Tyler heard this book review on NPR as he was driving home from work the other day. When he got home he was telling me about it. He wondered if it was something I'd be interested in reading myself. And it was. I ordered it on Amazon as we were still discussing it. The book came the other day, but I refrained from starting it. I was saving it for some time when I really needed a book - like a waiting room or a park watching the kids play or something like that. Yesterday afternoon I decided I might as well read it now. So I did. It's not a long book. I read the whole thing last night.
After reading the reviews I didn't quite know what to expect. It was called "powerful" and "wildly important" and "an enlarging experience". On NPR they alluded to it being entertaining and funny. I'll be honest here - while I read it I wasn't laughing. After I finished I told Tyler that maybe for people who haven't actually lived it themselves this book is all of those things the reviewers said. For me, this book was simply true. Real. I liked the way the writer was able to express much of what I think and feel. I liked reading another woman's account of having a stillborn baby who seemed just as much at a loss of what came next as I was.
I can't resist posting just a sampling of excerpts that I really related to. Here is a passage on missing what you don't have (that could have come out of my journal but instead came from this book):
"He was a person. I missed him like a person. Seeing babies on the the street did not stab me with pain the way I know they stab some grieving women, those who have lost children or simply desperately want to have them. For me, other babies were other babies. They weren't who I was missing. Every now and then a baby could take me by surprise and make me weep...Babies born to mothers who'd been pregnant at the same time as me hurt a little. I didn't mind hearing about them, but I didn't want to meet them...One new mother enfolded me in a hug and said "Oh, Elizabeth, I am so sorry about your baby" - and I just wanted her to leave, because I didn't want to be a good and decent and functioning human being and ask after her baby. Even now I have a hard time with the babies born to friends around our baby's birth. It's not logical, and yet there it is: this one is one month older, this one three weeks younger. But mostly I just missed my own child."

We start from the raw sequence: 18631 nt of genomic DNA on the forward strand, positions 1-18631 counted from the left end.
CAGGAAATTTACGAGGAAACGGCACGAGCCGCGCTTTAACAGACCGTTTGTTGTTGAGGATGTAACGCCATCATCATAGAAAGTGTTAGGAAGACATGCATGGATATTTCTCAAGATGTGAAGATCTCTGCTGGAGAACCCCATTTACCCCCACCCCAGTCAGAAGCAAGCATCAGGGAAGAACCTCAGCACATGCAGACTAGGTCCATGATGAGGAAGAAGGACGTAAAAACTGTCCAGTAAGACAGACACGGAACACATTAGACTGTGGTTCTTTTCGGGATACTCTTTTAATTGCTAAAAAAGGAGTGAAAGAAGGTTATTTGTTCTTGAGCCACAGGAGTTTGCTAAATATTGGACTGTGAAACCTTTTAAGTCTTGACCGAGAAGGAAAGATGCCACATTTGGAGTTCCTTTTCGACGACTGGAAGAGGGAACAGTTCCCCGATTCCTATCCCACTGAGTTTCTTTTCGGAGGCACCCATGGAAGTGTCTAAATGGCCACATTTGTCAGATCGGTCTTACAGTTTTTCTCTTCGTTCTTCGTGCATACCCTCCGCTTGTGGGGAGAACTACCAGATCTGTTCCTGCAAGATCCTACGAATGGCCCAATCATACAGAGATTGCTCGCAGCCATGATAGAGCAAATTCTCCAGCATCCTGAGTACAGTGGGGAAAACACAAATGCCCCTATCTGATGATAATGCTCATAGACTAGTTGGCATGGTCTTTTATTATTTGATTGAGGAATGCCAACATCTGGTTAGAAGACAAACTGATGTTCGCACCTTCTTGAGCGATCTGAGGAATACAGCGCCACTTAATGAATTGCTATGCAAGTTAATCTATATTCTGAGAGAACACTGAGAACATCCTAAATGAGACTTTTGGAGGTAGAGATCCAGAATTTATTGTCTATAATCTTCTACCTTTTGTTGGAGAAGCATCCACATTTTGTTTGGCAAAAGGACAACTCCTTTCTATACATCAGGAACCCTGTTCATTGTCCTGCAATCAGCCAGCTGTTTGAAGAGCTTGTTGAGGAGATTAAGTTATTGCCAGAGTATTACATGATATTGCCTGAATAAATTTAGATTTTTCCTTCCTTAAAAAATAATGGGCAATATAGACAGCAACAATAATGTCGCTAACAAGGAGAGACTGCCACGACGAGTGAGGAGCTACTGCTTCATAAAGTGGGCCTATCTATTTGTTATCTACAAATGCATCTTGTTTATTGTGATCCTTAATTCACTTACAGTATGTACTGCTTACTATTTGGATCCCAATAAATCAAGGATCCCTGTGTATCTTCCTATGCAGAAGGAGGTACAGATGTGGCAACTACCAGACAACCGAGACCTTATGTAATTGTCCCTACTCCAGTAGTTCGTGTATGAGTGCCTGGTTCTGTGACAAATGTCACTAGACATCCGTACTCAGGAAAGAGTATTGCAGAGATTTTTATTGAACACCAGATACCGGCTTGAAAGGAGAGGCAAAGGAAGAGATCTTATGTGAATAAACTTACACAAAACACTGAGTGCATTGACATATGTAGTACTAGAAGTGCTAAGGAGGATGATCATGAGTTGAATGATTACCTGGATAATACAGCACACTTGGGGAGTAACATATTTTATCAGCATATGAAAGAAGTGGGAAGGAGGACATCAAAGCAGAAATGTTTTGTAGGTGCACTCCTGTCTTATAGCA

One of the big issues I continue to struggle with is how we all deal with grief, how we offer comfort to others - or not. She had this to say about helping others grieve:
"...you need everyone you know after a disaster, becasue there is not one right response. It's what paralyzes people around the grief-stricken, of course, the idea that there are right things to say and wrong things and it's better to say nothing than something clumsy. I needed all of it...to know that other people were sad made my baby more real. As I was going mad from grief, the worst of it was that sometimes I believed I was making it all up. Here was some proof that I wasn't."
I have to stop myself or I'll end up quoting half the book here, so this is the last one:
"After most deaths, I imagine, the awfulness lies in how everything's changed: you no longer recognize the form of your days. There's a hole. It's person shaped and it follows you everywhere, to bed, to the dinner table, in the car. For us what was killing us was how nothing had changed. We'd been waiting to be transformed, and now here we were, back in our old life."
I'm glad I read this book. I finally feel like here is a woman who would understand me. Who would want to understand me. I'm not quite sure how I would react to this book if I hadn't been through something like it myself...but I feel there is always something valuable about trying to see things from another person's perspective. (If you're interested, my copy is available for borrowing.)
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